Vermi composting of biogas sludge?

  • Marijn Zandee
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Vermi composting of biogas sludge?

Dear all,

A friend on mine in Kathmandu has a big biogas digester to digest the organic waste from a hospital, I think it is a 25 cubic meter dome.
To increase the fertilizer potential (and value) of the sludge he is thinking of vermi-composting it. We are now looking at a good "recepie" to thicken the sludge so it would be acceptable to worms. I am now thinking of a mix of straw and saw-dust. Does any one have any experience with thickening sludges for vermi-composting and have some experiance to share?

Kind regards

Marijn Zandee

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  • Otterpohl
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Re: Vermi composting of biogas sludge?

Dear Marijn,

we have worked extensively on vermicomposting of very wet exctreta sieved from flush toilets. Worms can start working in relatively high moisture content even at 85% but they need their 'Home' earth pack from where they can start working. Addition of woody materials is indeed a good idea, aso some stone dust of dry earth will be helpful. See www.tuhh.de/aww the doctorate of Chris buzie on this issue (free download)

Ralf
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  • emmanuel
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Re: Vermi composting of biogas sludge?

Dear Ralph,

In Marijn case, the vermicomposting is going to be done without contact with the earth.
how many time the worms can survive in such conditions and what element do they need to continue to live ?
Do you think that it is important to import new worms after a certain time ?
You says also that it is good to add woody materials but wood transformation is realy much longer than sludge. What will be a good composting time with or without woody material ?
Is dust stone or dry earth is better or just different ?
I did not see that in the Thesis of Chris Buzie
Do you have any answers ?
Thank you

Emmanuel
Ecodomeo

Emanuel Morin
Ecodomeo - France
www.ecodomeo.com
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  • Otterpohl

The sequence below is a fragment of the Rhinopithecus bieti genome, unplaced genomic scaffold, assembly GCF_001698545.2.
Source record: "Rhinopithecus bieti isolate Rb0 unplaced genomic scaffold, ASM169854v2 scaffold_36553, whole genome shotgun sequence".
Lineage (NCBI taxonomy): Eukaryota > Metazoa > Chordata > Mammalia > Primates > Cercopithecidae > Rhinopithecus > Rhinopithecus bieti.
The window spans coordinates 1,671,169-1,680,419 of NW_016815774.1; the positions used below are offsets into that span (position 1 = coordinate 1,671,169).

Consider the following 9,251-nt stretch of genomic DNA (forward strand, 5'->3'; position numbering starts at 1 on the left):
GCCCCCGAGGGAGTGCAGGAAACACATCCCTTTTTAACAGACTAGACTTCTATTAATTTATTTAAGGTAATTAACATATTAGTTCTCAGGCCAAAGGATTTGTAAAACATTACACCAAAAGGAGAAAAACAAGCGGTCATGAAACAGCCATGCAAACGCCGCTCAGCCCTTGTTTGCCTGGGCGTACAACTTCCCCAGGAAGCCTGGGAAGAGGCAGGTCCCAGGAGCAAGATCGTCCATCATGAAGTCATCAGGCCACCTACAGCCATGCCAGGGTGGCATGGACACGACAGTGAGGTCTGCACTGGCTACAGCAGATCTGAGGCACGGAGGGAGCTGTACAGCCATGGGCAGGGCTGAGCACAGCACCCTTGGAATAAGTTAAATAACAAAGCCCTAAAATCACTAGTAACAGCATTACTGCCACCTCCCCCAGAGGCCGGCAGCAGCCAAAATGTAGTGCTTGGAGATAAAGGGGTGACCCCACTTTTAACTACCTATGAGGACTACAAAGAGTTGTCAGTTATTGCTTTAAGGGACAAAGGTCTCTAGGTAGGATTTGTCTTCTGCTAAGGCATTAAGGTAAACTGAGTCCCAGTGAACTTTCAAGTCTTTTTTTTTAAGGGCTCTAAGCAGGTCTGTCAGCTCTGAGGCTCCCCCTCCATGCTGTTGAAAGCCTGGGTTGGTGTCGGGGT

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Re: Vermi composting of biogas sludge?

Dear Emmanuel,

if the conditions are right (Temperature between 20 and 30 °C or tropical specie 35°c, not too wet) worms will multipy in the batch. A worm-kompost starting place of a few litres will facilitate startup. Addition of woopdy material is more to make it more valuabel later, it should be really fine and will balance nutrients, help forming humic acdids and make more compost mass. It is not needed. Vermicomposting is relatively fast, so after 2 to 3 month the material should be rich humus. It can easily become too dry... Chris is still at my institute, you can find his contat in our web site. Even the compostworms like Eisenia Foetida do not really love human excreta, but with no choice they will manage. If in any compost there is a thermophilic phase to be expected, add there after. Compost with worms can get a really good price in areas with demand for starter cultures and be sold in kilogram-packs.

Ralf
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  • Marijn Zandee
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Re: Vermi composting of biogas sludge?

Dear Ralph, Emanuel,

Thank you for your inputs, I do have some experience working with E-foetida in Nepal from one of my current projects where we work on composting farmyard manures.

I am a bit worried about using the sludge without additives, as we seem to have lost a lot of worms recently due to conditions being too wet (in our farmyard manure program). The wood material I would like to apply in the bio-gas sludge wood be saw-dust, with the intention of creating more lignine based humic substance. I think we will also try to see if we can mix some rice straw in, I have good experience using that to create some air pockets in the composting pile for the worms.

I think my friend has access to a moisture meter, so I guess I will advice him to make a sludge, straw and sawdust mixture and to adjust that mix until we are at around 85% moisture. We will throw in some soil to give the worms something for their gizzards.

For bedding, I think I will take my own experience, 1 inch of soil and then 2 inches of bedding material, in this case I think we can work with cardboard as that is collected in the same project.

Then I think we will add the sludge mixture in layers of about 15 cm and wait between layers until some composting activity becomes evident in the most recent layer. Overall maximum thickness should probably not exceed about 60 cm.

If anyone has some more ideas on this let me know.

Kind regards

Marijn

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